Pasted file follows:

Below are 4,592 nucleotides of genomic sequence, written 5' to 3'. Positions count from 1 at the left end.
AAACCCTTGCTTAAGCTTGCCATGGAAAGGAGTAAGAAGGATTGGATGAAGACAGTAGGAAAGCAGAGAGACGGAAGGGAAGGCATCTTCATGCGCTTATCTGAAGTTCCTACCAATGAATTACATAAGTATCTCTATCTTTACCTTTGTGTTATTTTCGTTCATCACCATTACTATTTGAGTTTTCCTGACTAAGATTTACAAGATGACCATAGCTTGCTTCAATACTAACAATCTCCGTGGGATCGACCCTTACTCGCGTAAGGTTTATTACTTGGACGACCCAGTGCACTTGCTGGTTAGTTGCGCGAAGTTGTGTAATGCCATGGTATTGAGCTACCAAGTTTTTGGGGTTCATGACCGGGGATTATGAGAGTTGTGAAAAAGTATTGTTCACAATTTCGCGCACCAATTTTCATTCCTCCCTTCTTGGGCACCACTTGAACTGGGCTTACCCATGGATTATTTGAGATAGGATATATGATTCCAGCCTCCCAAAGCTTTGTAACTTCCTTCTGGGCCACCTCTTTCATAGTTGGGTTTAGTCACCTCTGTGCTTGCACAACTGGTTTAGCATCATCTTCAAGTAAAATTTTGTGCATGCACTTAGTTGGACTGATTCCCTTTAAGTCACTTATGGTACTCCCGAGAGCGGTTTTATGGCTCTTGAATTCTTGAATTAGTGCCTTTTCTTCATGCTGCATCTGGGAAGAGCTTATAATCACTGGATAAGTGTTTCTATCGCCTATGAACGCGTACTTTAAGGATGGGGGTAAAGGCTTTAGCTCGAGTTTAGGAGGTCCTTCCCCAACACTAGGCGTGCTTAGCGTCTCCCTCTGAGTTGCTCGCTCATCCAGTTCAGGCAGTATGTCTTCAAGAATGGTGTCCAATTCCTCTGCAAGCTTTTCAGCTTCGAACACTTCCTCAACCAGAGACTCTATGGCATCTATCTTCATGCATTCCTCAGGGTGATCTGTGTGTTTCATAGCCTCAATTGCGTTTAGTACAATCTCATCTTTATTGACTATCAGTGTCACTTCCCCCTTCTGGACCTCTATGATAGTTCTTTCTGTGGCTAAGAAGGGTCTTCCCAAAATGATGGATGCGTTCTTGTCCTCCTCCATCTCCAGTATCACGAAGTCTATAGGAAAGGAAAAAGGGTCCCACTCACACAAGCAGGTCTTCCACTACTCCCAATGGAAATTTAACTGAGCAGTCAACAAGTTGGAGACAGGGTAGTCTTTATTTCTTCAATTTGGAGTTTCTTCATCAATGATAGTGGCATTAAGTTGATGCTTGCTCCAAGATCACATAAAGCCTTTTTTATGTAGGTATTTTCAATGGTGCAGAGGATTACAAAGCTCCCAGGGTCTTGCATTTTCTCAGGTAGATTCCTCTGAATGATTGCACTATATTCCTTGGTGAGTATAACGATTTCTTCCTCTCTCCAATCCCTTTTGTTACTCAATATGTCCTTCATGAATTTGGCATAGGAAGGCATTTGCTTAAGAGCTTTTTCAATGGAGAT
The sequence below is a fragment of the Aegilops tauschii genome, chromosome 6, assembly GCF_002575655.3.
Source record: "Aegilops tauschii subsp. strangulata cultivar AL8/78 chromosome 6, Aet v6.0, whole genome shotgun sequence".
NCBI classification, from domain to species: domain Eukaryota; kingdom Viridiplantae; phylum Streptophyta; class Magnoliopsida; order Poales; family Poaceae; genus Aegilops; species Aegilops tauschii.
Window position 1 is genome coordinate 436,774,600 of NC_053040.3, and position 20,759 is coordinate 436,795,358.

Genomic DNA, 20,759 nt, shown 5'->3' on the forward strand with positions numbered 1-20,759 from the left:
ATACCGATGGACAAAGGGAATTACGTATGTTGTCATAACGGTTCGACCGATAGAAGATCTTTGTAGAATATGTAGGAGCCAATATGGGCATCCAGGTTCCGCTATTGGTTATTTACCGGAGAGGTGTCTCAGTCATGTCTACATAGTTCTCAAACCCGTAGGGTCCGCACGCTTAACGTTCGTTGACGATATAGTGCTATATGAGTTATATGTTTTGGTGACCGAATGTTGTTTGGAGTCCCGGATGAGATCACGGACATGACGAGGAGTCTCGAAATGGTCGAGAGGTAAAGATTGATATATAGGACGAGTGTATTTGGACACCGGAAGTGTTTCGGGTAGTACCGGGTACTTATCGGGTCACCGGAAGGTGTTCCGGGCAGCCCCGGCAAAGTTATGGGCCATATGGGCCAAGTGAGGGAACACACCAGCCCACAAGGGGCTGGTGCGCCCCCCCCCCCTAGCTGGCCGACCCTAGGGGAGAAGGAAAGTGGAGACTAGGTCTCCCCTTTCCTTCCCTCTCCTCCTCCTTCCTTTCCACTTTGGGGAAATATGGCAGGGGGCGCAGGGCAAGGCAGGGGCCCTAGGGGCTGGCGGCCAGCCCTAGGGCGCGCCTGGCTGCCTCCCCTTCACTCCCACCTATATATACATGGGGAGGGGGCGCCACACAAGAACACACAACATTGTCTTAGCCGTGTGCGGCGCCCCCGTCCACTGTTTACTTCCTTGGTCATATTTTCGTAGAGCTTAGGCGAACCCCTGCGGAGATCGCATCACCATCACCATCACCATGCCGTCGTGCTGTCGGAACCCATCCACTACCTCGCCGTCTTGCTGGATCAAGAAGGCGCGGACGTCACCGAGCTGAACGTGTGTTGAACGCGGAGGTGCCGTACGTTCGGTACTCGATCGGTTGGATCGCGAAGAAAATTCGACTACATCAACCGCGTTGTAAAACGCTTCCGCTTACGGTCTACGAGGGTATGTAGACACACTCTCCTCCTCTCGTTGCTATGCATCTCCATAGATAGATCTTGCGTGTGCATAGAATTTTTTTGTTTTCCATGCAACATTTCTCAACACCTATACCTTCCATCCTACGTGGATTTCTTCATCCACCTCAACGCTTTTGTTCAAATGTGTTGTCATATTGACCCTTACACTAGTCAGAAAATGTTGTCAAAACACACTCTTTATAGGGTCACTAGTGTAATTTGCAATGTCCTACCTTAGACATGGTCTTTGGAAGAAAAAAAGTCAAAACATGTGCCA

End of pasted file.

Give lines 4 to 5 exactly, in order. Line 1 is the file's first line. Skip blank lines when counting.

Source record: "Aegilops tauschii subsp. strangulata cultivar AL8/78 chromosome 6, Aet v6.0, whole genome shotgun sequence".
NCBI classification, from domain to species: domain Eukaryota; kingdom Viridiplantae; phylum Streptophyta; class Magnoliopsida; order Poales; family Poaceae; genus Aegilops; species Aegilops tauschii.